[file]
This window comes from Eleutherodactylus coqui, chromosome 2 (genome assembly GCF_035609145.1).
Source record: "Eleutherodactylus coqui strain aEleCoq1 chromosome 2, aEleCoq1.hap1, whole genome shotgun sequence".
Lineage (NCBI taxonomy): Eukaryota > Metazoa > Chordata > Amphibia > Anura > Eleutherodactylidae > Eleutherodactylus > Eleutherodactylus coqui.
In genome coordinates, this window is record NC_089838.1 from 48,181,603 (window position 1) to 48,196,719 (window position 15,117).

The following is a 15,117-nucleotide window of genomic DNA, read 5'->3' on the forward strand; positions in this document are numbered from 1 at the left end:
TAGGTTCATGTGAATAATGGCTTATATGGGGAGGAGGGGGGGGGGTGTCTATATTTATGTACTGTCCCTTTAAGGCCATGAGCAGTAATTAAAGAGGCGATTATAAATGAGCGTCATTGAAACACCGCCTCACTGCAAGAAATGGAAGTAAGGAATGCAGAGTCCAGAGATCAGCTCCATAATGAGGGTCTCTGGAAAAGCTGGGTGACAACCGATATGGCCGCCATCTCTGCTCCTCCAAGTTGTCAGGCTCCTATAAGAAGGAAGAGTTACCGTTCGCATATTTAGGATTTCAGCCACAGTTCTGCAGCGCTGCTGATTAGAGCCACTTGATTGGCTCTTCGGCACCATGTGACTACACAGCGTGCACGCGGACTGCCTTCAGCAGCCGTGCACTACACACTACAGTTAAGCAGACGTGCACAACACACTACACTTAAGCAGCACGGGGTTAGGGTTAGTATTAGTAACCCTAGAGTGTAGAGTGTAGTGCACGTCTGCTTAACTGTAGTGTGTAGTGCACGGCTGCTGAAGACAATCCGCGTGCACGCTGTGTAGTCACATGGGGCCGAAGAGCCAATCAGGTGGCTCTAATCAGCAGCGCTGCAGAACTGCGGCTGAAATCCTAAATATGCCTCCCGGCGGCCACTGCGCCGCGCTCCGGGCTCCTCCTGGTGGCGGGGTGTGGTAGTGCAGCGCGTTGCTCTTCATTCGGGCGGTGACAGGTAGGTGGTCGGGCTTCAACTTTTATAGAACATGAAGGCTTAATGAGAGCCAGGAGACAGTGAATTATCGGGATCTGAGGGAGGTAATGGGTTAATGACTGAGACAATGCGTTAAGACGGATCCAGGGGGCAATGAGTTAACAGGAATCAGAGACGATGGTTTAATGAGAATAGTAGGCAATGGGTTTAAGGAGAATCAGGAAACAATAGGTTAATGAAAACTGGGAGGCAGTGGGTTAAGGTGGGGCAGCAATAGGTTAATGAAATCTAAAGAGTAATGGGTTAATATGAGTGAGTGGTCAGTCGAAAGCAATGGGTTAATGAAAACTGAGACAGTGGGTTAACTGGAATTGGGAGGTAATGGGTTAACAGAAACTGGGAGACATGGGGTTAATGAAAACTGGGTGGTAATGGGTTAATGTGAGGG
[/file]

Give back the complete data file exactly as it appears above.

This window comes from Eleutherodactylus coqui, chromosome 2 (genome assembly GCF_035609145.1).
Source record: "Eleutherodactylus coqui strain aEleCoq1 chromosome 2, aEleCoq1.hap1, whole genome shotgun sequence".
Lineage (NCBI taxonomy): Eukaryota > Metazoa > Chordata > Amphibia > Anura > Eleutherodactylidae > Eleutherodactylus > Eleutherodactylus coqui.
In genome coordinates, this window is record NC_089838.1 from 48,181,603 (window position 1) to 48,196,719 (window position 15,117).

The following is a 15,117-nucleotide window of genomic DNA, read 5'->3' on the forward strand; positions in this document are numbered from 1 at the left end:
TAGGTTCATGTGAATAATGGCTTATATGGGGAGGAGGGGGGGGGGTGTCTATATTTATGTACTGTCCCTTTAAGGCCATGAGCAGTAATTAAAGAGGCGATTATAAATGAGCGTCATTGAAACACCGCCTCACTGCAAGAAATGGAAGTAAGGAATGCAGAGTCCAGAGATCAGCTCCATAATGAGGGTCTCTGGAAAAGCTGGGTGACAACCGATATGGCCGCCATCTCTGCTCCTCCAAGTTGTCAGGCTCCTATAAGAAGGAAGAGTTACCGTTCGCATATTTAGGATTTCAGCCACAGTTCTGCAGCGCTGCTGATTAGAGCCACTTGATTGGCTCTTCGGCACCATGTGACTACACAGCGTGCACGCGGACTGCCTTCAGCAGCCGTGCACTACACACTACAGTTAAGCAGACGTGCACAACACACTACACTTAAGCAGCACGGGGTTAGGGTTAGTATTAGTAACCCTAGAGTGTAGAGTGTAGTGCACGTCTGCTTAACTGTAGTGTGTAGTGCACGGCTGCTGAAGACAATCCGCGTGCACGCTGTGTAGTCACATGGGGCCGAAGAGCCAATCAGGTGGCTCTAATCAGCAGCGCTGCAGAACTGCGGCTGAAATCCTAAATATGCCTCCCGGCGGCCACTGCGCCGCGCTCCGGGCTCCTCCTGGTGGCGGGGTGTGGTAGTGCAGCGCGTTGCTCTTCATTCGGGCGGTGACAGGTAGGTGGTCGGGCTTCAACTTTTATAGAACATGAAGGCTTAATGAGAGCCAGGAGACAGTGAATTATCGGGATCTGAGGGAGGTAATGGGTTAATGACTGAGACAATGCGTTAAGACGGATCCAGGGGGCAATGAGTTAACAGGAATCAGAGACGATGGTTTAATGAGAATAGTAGGCAATGGGTTTAAGGAGAATCAGGAAACAATAGGTTAATGAAAACTGGGAGGCAGTGGGTTAAGGTGGGGCAGCAATAGGTTAATGAAATCTAAAGAGTAATGGGTTAATATGAGTGAGTGGTCAGTCGAAAGCAATGGGTTAATGAAAACTGAGACAGTGGGTTAACTGGAATTGGGAGGTAATGGGTTAACAGAAACTGGGAGACATGGGGTTAATGAAAACTGGGTGGTAATGGGTTAATGTGAGGG